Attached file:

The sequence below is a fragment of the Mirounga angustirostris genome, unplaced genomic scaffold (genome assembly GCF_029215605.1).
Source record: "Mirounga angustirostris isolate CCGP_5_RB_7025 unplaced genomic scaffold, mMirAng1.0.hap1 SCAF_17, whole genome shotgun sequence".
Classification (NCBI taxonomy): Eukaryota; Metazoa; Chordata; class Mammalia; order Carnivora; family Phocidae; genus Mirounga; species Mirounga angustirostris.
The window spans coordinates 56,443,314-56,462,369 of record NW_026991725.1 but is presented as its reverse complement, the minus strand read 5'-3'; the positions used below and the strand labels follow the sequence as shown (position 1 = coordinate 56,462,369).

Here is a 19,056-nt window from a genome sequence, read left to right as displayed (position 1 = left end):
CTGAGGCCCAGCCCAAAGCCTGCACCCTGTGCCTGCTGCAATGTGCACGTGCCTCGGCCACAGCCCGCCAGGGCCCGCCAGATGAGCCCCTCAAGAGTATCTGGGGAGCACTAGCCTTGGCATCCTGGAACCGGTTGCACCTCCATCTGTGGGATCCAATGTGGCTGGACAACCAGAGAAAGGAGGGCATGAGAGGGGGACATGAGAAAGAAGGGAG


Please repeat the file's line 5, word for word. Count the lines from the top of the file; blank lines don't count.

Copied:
Here is a 19,056-nt window from a genome sequence, read left to right as displayed (position 1 = left end):